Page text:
Commission Supports Bringing Growth Planner To Berlin

BERLIN – An urban designer could help the Town of Berlin plan for future growth.

The Berlin Planning Commission voted 6-0 this week to recommend that the town council hire Dhiru Thadani, a well-known architect and urban designer. The commission wants Thadani to meet with residents and officials to help the town determine how to handle future growth.

“The pressure’s on,” commission member Ron Cascio said. “Everybody’s out of space. We’re having a nice party, and everybody wants to come to it. Eventually you run out of punch, and you run out of room.”

In January, Planning Director Dave Engelhart told the commission officials had set aside $30,000 of American Rescue Plan Act funds for a town growth discussion. In the weeks since, Cascio reached out to Thadani, whose work he’s admired for years, and elected officials about the possibility of having Thadani consult with Berlin. Engelhart said town officials wanted to spur a townwide discussion on growth to determine what residents wanted to see in Berlin.

“It makes your job easier if you have more direction,” Engelhart said.

Cascio said the commission had sought planning funding for years. He said working with Thadani the town could pair Thadani’s insight with the views of residents.

“I really would like to make the best use of the $30,000 that’s earmarked for planning purposes,” he said.

Cascio believes the town should work with Thadani and then update its comprehensive plan.

“In doing that, we always seek the input of our fellow citizens,” he said. “Sometimes we don’t hear much, I think it’s because people are running their day to day lives and they don’t really understand the long-term effects of what’s going on in town, particularly today… To have a professional help us understand our situation, our circumstances, would be very beneficial.”

Cascio said that after serving on the commission for years, he was aware that residents want to maintain the livability of Berlin.

“I think this gentleman can help us understand that,” he said.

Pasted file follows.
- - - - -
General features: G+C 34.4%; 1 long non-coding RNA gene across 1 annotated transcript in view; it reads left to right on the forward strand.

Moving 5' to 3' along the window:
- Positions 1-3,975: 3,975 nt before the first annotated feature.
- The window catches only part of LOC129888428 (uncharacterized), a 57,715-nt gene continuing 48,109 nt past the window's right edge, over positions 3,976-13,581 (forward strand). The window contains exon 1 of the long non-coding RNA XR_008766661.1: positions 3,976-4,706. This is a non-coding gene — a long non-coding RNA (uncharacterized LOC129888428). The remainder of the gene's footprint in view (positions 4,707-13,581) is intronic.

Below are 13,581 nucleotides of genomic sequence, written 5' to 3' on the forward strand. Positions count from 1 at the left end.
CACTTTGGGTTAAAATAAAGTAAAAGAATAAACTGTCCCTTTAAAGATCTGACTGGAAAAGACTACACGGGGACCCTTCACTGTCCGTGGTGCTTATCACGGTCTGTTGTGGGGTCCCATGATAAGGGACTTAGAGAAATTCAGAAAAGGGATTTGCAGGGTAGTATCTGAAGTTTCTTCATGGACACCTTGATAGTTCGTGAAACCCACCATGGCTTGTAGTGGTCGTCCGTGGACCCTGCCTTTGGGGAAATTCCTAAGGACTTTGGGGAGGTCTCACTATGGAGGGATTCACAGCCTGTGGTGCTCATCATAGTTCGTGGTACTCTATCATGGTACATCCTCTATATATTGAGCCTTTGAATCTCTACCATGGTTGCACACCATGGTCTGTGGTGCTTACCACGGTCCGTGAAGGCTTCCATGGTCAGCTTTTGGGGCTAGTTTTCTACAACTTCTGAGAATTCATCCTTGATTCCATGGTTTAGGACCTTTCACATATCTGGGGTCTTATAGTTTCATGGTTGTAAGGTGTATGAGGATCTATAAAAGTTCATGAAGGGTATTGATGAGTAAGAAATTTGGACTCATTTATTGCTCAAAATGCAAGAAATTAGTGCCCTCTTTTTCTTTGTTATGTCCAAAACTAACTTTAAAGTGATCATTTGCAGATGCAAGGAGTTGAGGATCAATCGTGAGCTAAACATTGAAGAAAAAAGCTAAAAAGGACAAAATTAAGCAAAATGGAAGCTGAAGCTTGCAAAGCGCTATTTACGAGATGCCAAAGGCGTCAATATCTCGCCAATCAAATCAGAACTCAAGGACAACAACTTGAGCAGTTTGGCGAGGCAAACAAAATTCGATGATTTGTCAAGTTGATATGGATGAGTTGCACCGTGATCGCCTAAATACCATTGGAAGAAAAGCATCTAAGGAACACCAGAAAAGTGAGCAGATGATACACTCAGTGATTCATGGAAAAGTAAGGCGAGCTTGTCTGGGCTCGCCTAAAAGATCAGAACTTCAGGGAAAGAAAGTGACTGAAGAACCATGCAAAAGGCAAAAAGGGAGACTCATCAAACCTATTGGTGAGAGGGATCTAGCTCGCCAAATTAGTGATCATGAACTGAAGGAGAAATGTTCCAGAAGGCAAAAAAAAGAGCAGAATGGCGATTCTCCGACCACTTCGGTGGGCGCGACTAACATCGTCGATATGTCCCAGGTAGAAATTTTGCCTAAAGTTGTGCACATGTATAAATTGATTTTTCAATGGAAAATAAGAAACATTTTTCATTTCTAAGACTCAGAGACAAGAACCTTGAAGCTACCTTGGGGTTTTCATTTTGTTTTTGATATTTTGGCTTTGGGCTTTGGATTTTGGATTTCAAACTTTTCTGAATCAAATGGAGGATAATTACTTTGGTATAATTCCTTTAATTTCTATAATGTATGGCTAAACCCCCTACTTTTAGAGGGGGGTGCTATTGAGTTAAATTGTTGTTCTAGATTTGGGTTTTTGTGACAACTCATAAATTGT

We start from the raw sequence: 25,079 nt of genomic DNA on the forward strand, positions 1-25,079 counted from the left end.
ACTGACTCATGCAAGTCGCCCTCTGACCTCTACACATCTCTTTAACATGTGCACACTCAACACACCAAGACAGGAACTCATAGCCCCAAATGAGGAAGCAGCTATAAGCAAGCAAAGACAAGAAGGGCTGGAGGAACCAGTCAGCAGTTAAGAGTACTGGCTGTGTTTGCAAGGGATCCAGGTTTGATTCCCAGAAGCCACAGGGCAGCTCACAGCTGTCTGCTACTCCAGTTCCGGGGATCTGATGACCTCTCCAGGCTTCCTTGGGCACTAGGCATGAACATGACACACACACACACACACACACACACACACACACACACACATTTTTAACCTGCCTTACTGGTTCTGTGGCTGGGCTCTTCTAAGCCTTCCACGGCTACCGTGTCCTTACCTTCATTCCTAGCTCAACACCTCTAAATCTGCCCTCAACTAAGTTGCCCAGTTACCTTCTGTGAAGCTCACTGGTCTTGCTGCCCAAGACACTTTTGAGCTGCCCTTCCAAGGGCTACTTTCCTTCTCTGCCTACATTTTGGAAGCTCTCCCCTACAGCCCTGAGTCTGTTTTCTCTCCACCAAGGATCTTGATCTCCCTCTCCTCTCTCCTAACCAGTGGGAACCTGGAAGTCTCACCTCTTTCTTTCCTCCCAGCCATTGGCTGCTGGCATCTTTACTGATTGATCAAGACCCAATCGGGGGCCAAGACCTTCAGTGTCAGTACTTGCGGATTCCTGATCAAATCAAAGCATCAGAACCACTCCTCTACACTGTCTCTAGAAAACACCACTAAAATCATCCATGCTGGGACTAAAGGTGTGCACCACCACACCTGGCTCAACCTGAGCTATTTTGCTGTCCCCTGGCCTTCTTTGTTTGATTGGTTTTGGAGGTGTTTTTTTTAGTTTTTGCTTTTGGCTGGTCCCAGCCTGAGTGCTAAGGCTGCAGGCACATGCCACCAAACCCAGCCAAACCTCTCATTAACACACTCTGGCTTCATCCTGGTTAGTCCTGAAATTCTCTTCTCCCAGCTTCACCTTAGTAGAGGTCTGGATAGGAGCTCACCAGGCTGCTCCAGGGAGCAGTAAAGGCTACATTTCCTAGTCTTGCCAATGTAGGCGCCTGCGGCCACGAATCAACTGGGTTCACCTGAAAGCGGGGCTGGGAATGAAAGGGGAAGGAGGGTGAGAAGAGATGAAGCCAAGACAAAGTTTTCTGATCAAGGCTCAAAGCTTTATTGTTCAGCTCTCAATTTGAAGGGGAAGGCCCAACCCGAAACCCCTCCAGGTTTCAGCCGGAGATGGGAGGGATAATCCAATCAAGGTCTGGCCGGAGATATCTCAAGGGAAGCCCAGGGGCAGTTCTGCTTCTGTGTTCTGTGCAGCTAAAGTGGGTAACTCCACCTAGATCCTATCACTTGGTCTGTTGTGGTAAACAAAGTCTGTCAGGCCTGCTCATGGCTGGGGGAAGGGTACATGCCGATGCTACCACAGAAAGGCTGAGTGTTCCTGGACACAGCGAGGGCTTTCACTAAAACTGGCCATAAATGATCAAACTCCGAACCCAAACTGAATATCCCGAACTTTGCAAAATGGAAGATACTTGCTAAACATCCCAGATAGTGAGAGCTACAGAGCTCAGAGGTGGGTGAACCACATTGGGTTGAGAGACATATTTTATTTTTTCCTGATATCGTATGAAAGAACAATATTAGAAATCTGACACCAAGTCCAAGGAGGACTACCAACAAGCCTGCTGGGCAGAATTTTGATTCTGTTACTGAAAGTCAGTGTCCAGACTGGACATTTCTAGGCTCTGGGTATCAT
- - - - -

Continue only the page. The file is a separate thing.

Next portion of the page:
Cascio said Thadani would spend about two days in town and then formulate a presentation for residents and officials. He said in a recent conversation Thadani had indicated he could get to Berlin in a matter of weeks.

Chris Denny, chair of the commission, said Cascio had been talking about Thadani for years.

“You’ve done the legwork,” he said. “I think it could be a great thing.”

Cascio stressed that the townspeople would have to make an effort to maintain Berlin’s small town lifestyle.

“Salisbury started this small…,” he said. “They need to understand It’s going to require some heavy action to maintain their lifestyle.”

Commission members agreed that they wanted as many citizens as possible to see Thadani’s presentation.

“I think if you write a good ad and put it in The Dispatch and the local rags within the week of the hearing … that’ll bring some people …,” commission member Pete Cosby said. “People do come when there’s a focused issue like that.”

Commission member Matt Stoehr said that when people talked about maintaining the town’s livability they had to consider the financial aspect as well. He said government’s costs would keep going up.

“If we’re able to bring in more tax revenue in a small area where it’s not stretching our services, maybe we can afford the services we have,” Stoehr said.

Cascio agreed that taxes and fees should be a part of the discussion.

“We all know that for the last number of years it’s just been going up like crazy,” he said. “To find a way to maintain our livability in a fiscally sustainable way rather than things going up all the time is the only way we’re going to do it.”

The commission voted 6-0 to recommend the council hire Thadani to visit Berlin and share his observations.

About The Author: Charlene Sharpe

Alternative Text

Charlene Sharpe has been with The Dispatch since 2014. A graduate of Stephen Decatur High School and the University of Richmond, she spent seven years with the Delmarva Media Group before joining the team at The Dispatch.